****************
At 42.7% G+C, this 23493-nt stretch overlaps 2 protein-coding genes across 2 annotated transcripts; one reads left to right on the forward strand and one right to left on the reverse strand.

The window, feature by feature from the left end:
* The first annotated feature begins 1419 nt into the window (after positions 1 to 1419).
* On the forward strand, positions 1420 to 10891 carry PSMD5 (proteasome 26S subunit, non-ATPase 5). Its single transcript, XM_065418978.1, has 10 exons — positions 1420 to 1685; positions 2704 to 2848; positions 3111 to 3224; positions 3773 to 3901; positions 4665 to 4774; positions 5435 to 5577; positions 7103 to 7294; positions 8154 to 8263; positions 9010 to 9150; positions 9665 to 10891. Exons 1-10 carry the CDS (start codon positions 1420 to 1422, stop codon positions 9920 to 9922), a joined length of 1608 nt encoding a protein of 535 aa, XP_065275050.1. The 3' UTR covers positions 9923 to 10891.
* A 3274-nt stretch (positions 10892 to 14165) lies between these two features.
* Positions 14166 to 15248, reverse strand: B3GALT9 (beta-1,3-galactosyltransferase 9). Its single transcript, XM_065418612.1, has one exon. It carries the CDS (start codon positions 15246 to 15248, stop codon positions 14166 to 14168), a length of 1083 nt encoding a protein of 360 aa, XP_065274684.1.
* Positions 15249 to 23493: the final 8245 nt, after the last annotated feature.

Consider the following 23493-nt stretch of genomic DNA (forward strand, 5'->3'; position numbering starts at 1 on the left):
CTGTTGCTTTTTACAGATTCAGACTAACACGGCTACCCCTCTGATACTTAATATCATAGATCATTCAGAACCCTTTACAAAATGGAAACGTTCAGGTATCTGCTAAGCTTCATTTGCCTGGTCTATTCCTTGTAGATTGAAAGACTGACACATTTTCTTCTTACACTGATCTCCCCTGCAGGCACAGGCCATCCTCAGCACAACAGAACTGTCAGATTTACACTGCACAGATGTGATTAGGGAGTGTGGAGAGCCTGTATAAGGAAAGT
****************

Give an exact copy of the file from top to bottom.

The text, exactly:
At 42.7% G+C, this 23493-nt stretch overlaps 2 protein-coding genes across 2 annotated transcripts; one reads left to right on the forward strand and one right to left on the reverse strand.

The window, feature by feature from the left end:
* The first annotated feature begins 1419 nt into the window (after positions 1 to 1419).
* On the forward strand, positions 1420 to 10891 carry PSMD5 (proteasome 26S subunit, non-ATPase 5). Its single transcript, XM_065418978.1, has 10 exons — positions 1420 to 1685; positions 2704 to 2848; positions 3111 to 3224; positions 3773 to 3901; positions 4665 to 4774; positions 5435 to 5577; positions 7103 to 7294; positions 8154 to 8263; positions 9010 to 9150; positions 9665 to 10891. Exons 1-10 carry the CDS (start codon positions 1420 to 1422, stop codon positions 9920 to 9922), a joined length of 1608 nt encoding a protein of 535 aa, XP_065275050.1. The 3' UTR covers positions 9923 to 10891.
* A 3274-nt stretch (positions 10892 to 14165) lies between these two features.
* Positions 14166 to 15248, reverse strand: B3GALT9 (beta-1,3-galactosyltransferase 9). Its single transcript, XM_065418612.1, has one exon. It carries the CDS (start codon positions 15246 to 15248, stop codon positions 14166 to 14168), a length of 1083 nt encoding a protein of 360 aa, XP_065274684.1.
* Positions 15249 to 23493: the final 8245 nt, after the last annotated feature.

Consider the following 23493-nt stretch of genomic DNA (forward strand, 5'->3'; position numbering starts at 1 on the left):
CTGTTGCTTTTTACAGATTCAGACTAACACGGCTACCCCTCTGATACTTAATATCATAGATCATTCAGAACCCTTTACAAAATGGAAACGTTCAGGTATCTGCTAAGCTTCATTTGCCTGGTCTATTCCTTGTAGATTGAAAGACTGACACATTTTCTTCTTACACTGATCTCCCCTGCAGGCACAGGCCATCCTCAGCACAACAGAACTGTCAGATTTACACTGCACAGATGTGATTAGGGAGTGTGGAGAGCCTGTATAAGGAAAGT